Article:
Wyoming minimum wage bill rolled back to federal minimum
CHEYENN E, Wyo. (AP) — A proposal to raise the minimum wage in Wyoming has been ratcheted back to match the federal minimum wage of $7.25 per hour.
The amended wage change cleared its first hurdle at the state Legislature on Friday.
The Wyoming Tribune Eagle reports that the bill would not change much for most Wyoming employees, but would no longer make Wyoming tied for the lowest minimum wage in the country among the states that have minimum wages.
Originally, the measure would have raised Wyoming’s minimum wage to $9.50 an hour.
But the increase was not palatable to members of the House Labor, Health and Social Services Committee, which amended the bill.
Wyoming’s current minimum wage is $5.15 an hour, which can be paid by employers not covered by the federal minimum wage.
Falcons owner Arthur Blank buys 2nd Montana ranch
GREAT FALLS, Mont. (AP) — The owner of the Super Bowl-bound Atlanta Falcons has bought a second ranch in Montana.
The Great Falls Tribune reports that Arthur Blank bought the 6,300-acre West Creek Ranch in Montana’s Paradise Valley.
It is the second Montana ranch for the co-founder of Home Depot. He also owns an adjoining ranch, the Mountain Sky Guest Ranch, which he bought in 2001.
The West Creek Ranch is a working ranch and will serve as an additional platform for The Arthur M. Blank Family Foundation’s philanthropic work in the West. That’s according to a news release from the Arthur M. Blank Family of Businesses, the entity that operates Blank’s business interests.
The philanthropic work is focused on conservation of natural resources and wildlife habitat.
State proposes purchase of 425 acres along Bighorn River
BILLINGS, Mont. (AP) — Montana wildlife officials are looking to acquire 425 acres of land along the Bighorn River, a purchase that could help create the largest section of land along the waterway for public outdoor recreational opportunities.
The Billings Gazette reports that the Montana Department of Fish, Wildlife and Parks is planning to purchase the land south of the Grant Marsh Wildlife Management Area. The land is also adjacent to a 50-acre area being developed by the state as a wetland.
According to a draft environmental assessment, the land eyed for acquisition is important for maintaining stable populations of deer, pheasant, wild turkey and other wildlife.
The addition of the property would expand hunting and allow for fishing and other recreational opportunities.
The proposed $1.6 million acquisition is up for public comment.
Lawmakers consider adding 5 judges to handle increased cases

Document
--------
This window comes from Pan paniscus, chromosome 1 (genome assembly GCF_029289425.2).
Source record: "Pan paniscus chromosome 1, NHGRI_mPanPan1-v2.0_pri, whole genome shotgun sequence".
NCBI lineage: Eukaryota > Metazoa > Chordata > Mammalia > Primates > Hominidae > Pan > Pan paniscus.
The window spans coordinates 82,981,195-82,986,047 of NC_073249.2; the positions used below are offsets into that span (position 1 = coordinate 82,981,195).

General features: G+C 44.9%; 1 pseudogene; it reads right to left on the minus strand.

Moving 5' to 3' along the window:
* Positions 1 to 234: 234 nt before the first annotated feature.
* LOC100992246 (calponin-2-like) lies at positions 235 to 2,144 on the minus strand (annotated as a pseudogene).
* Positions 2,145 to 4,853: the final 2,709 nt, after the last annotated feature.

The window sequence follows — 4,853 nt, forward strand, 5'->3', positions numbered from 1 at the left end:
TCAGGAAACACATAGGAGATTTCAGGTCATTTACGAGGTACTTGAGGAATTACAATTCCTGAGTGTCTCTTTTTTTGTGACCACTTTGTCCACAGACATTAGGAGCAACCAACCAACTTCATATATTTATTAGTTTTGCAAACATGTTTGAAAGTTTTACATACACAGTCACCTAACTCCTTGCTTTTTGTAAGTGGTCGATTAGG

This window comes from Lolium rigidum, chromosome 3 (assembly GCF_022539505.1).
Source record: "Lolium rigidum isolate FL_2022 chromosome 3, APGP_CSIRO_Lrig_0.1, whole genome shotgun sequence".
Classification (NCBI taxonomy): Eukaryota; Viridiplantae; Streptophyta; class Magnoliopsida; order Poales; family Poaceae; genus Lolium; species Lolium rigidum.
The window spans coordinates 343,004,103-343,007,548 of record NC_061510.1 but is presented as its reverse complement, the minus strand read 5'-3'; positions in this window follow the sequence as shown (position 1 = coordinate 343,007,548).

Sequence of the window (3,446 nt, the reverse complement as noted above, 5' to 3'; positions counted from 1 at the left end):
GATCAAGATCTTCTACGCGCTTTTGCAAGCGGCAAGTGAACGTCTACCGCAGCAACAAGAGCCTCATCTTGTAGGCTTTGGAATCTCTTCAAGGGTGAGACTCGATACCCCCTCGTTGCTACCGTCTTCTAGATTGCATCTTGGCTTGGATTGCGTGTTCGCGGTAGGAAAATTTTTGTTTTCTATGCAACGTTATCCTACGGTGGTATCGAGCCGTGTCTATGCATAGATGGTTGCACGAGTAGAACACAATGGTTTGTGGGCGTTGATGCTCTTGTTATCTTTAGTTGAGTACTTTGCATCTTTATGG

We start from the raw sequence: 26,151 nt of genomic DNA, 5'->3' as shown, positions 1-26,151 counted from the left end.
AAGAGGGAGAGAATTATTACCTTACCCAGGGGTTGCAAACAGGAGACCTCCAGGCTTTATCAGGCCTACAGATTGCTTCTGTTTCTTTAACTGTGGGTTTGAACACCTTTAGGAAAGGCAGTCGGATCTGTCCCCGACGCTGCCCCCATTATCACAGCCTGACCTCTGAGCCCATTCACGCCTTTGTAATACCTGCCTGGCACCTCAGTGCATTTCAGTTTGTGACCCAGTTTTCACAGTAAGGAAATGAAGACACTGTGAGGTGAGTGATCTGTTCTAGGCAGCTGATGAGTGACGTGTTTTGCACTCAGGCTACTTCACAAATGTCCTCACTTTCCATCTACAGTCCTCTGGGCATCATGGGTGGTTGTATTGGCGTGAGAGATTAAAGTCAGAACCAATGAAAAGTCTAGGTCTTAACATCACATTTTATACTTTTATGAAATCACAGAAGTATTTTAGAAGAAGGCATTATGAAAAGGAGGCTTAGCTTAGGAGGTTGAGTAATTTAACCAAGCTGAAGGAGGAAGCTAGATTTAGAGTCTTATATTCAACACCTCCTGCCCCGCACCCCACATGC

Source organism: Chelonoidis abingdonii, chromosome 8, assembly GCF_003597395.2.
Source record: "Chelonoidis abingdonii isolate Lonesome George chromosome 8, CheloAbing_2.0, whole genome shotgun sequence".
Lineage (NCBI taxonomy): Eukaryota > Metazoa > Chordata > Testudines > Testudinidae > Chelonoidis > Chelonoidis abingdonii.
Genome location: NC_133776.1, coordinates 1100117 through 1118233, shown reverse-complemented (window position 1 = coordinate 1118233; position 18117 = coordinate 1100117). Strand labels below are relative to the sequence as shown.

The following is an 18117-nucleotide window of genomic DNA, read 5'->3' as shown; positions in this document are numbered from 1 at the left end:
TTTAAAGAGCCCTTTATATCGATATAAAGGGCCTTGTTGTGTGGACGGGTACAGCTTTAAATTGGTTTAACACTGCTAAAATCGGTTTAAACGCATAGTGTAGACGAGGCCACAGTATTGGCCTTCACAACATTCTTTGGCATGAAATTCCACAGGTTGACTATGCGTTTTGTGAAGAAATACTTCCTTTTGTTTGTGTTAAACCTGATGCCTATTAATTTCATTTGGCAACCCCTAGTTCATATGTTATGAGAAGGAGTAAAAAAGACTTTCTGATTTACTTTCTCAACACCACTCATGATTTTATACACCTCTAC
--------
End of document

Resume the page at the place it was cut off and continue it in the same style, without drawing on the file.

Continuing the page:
GREAT FALLS, Mont. (AP) — State lawmakers are considering adding more judges to the most populated districts in Montana’s court system to handle increased caseloads.
A bill sponsored by state Rep. Jeff Essman of Billings would add two judges in Yellowstone County and one each in Cascade, Missoula and Flathead counties.
The Great Falls Tribune reports that judges, attorneys, county commissioners and the Montana Chamber of Commerce testified in favor of it in the House Judiciary Committee Friday.
One reason caseloads have risen in an increase in the number of crimes against children. The Montana Supreme Court says they more than doubled in many populated areas of the state between 2009 and 2015.
It would cost $2.5 million to add the judges along with support staff and technology. Counties would have to pay for the additional court rooms.
New data will help update Billings homeless count
BILLINGS, Mont. (AP) — Data collected recently by volunteers will help update the homeless count in Billings.
The Billings Gazette reports about 50 people volunteered in the city Thursday and Friday to survey people in an effort tied to the national 2017 Point in Time Homeless Survey.
Results are typically released in April and will help determine federal and local funding.
Last year’s count put the population at around 500 people in Billings.
Feds: Hospital put patients at risk, but problems ‘abated’
HELENA, Mont. (AP) — Montana’s publicly run psychiatric hospital in Warm Springs was close to losing an agreement with Medicare and Medicaid because of serious staff shortages and the facility’s physical environment, but federal officials changed their mind after the problems were “abated.”
The Independent Record reports the hospital’s noncompliance with federal regulations was deemed serious enough to risk death or injury to patients, and the agreement was set to be terminated Feb. 8.
Jon Ebelt, a spokesman for Montana’s Department of Public Health and Human Services, said Friday that surveyors found a shortage of nurses and direct care staff. The hospital has hired temporary staff and approved overtime for existing staff until a long-term solution is found.
Surveyors also found problems with the facility’s building, including sink faucets, mirrors, doors and door handles that aren’t designed for the safety needs of patients.